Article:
Karlovy Vary (meaning Charles’ Baths, also called Carlsbad in English) is a spa city in the Karlovy Vary Region, 66 mi/106 km west of Prague. It lies at the confluence of the Ohře (which flows across the city) with the Teplá and Rolava rivers. It takes its name after Charles IV, Holy Roman Emperor and King of Bohemia, who founded the city.
Karlovy Vary is the site of numerous hot springs (13 main springs, about 300 smaller springs, and the warm-water Teplá River) and is the most visited spa town in the Czech Republic. Its historic city center is, by law, an urban monument reservation, and it is the largest spa complex in Europe. In 2021, the city became part of the transnational UNESCO World Heritage Site under the name “Great Spa Towns of Europe” because of its spas and architecture dating from the 18th through the 20th century.
The Mill Colonnade
Josef Zítek, architect of the National Theatre and Rudolfinum in Prague, designed the Neo-Renaissance Mill Colonnade structure, built between 1871-1881. It features a nave and two aisles with 124 Corinthian columns and measures 433 ft/132 m long by 43 ft/13 m wide. There are twelve statues representing the twelve months of the year above its Portico and a raised orchestra space for the spa orchestra, which gives regular free concerts. Critics initially reviled the structure, and by the time it finished, many believed it had blemished the town center.
In 1893, the Colonnade extended to include the well-known Rock Spring—in total, it covers five of the fifteen major hot springs (over 80 altogether) in Karlovy Vary. Renovations in 1982 added stone reliefs portraying important moments of Karlovy Vary’s history to the orchestra space by 1995-96. Furthermore, by 1949, a bridge over the adjacent portion of the Tepla River and the area in front of the Colonnade created a small plaza.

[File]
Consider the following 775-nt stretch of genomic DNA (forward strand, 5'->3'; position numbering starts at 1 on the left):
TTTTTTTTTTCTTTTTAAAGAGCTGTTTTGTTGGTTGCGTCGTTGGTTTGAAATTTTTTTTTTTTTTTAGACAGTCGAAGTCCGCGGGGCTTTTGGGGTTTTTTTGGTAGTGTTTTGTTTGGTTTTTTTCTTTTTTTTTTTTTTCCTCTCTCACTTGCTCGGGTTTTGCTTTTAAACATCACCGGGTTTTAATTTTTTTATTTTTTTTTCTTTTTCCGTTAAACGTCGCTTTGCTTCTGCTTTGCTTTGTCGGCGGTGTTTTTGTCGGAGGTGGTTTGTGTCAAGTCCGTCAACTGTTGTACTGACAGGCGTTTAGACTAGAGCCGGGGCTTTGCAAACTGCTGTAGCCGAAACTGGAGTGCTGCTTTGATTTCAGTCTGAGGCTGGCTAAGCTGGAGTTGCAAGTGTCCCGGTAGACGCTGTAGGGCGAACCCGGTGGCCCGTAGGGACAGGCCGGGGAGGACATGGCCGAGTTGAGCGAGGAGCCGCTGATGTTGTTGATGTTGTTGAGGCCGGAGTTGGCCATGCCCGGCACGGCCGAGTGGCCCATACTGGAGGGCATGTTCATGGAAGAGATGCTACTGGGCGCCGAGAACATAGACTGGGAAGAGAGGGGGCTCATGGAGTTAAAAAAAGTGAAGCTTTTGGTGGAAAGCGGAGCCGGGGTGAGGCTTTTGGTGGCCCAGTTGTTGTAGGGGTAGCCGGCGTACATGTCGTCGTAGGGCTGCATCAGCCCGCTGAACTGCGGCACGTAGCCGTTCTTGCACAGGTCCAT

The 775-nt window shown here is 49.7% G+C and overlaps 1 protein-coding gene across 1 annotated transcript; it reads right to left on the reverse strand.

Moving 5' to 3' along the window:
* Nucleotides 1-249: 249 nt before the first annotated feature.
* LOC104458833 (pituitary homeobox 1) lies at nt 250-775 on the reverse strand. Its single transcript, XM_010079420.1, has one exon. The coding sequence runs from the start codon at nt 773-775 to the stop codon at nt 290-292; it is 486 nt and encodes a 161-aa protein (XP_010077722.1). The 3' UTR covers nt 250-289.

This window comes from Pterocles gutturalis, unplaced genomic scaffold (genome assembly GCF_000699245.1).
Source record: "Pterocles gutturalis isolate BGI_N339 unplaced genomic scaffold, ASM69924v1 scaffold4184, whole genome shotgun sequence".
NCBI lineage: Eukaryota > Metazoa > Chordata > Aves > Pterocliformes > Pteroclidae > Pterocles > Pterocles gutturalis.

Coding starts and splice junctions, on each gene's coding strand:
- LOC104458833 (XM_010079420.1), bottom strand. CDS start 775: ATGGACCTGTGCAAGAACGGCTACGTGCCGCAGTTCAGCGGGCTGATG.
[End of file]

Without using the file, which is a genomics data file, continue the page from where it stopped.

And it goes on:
Since May 2016, it has become a yearly tradition to create a sand sculpture to commence the spa season in the town. In 2018 when we visited the temporary piece by sculptor Tomáš Bosambo depicted the country’s first president, Tomáš Garrigue Masaryk, on his favorite horse Hektor to commemorate the 100th anniversary of the founding of Czechoslovakia.
The Grandhotel Pupp & Kaiserbad Spa
And here’s a little trivia for Bond fanatics: In Casino Royale, James & Vesper Lynd arrive by train to Montenegro, get into a black limousine parked at the railway station, and drive to the Hotel Splendide where 007 is set to play poker against the conniving Le Chiffre! Meanwhile, that hotel was actually the Grandhotel Pupp in Karlovy Vary. To the east of the Grandhotel Pupp, just across the Charles IV Gardens city park, is the Emperor’s Spa (Kaiserbad Spa), the building used as the actual Casino Royale, whose facade is on the movie’s poster and DVD cover.
*images by Athina D. Pantazatou for Kicking Back the Pebbles